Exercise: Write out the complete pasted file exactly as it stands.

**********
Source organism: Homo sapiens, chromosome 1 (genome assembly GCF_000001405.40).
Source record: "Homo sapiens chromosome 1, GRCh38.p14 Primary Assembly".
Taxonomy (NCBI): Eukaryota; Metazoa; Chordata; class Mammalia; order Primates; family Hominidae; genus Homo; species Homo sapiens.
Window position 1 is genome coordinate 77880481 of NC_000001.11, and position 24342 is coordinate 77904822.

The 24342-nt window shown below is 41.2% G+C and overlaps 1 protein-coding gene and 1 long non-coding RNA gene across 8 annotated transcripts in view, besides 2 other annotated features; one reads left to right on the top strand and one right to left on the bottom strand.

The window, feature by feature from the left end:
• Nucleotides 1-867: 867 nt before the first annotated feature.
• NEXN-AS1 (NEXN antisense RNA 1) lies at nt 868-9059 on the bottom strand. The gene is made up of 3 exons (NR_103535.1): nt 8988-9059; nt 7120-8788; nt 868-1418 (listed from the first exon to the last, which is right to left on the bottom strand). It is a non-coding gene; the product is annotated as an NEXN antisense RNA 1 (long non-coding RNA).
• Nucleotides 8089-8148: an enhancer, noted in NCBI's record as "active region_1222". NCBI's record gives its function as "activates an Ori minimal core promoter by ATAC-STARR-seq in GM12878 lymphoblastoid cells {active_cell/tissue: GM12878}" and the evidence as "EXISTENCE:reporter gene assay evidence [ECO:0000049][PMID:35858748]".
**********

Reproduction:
Source organism: Homo sapiens, chromosome 1 (genome assembly GCF_000001405.40).
Source record: "Homo sapiens chromosome 1, GRCh38.p14 Primary Assembly".
Taxonomy (NCBI): Eukaryota; Metazoa; Chordata; class Mammalia; order Primates; family Hominidae; genus Homo; species Homo sapiens.
Window position 1 is genome coordinate 77880481 of NC_000001.11, and position 24342 is coordinate 77904822.

The 24342-nt window shown below is 41.2% G+C and overlaps 1 protein-coding gene and 1 long non-coding RNA gene across 8 annotated transcripts in view, besides 2 other annotated features; one reads left to right on the top strand and one right to left on the bottom strand.

The window, feature by feature from the left end:
• Nucleotides 1-867: 867 nt before the first annotated feature.
• NEXN-AS1 (NEXN antisense RNA 1) lies at nt 868-9059 on the bottom strand. The gene is made up of 3 exons (NR_103535.1): nt 8988-9059; nt 7120-8788; nt 868-1418 (listed from the first exon to the last, which is right to left on the bottom strand). It is a non-coding gene; the product is annotated as an NEXN antisense RNA 1 (long non-coding RNA).
• Nucleotides 8089-8148: an enhancer, noted in NCBI's record as "active region_1222". NCBI's record gives its function as "activates an Ori minimal core promoter by ATAC-STARR-seq in GM12878 lymphoblastoid cells {active_cell/tissue: GM12878}" and the evidence as "EXISTENCE:reporter gene assay evidence [ECO:0000049][PMID:35858748]".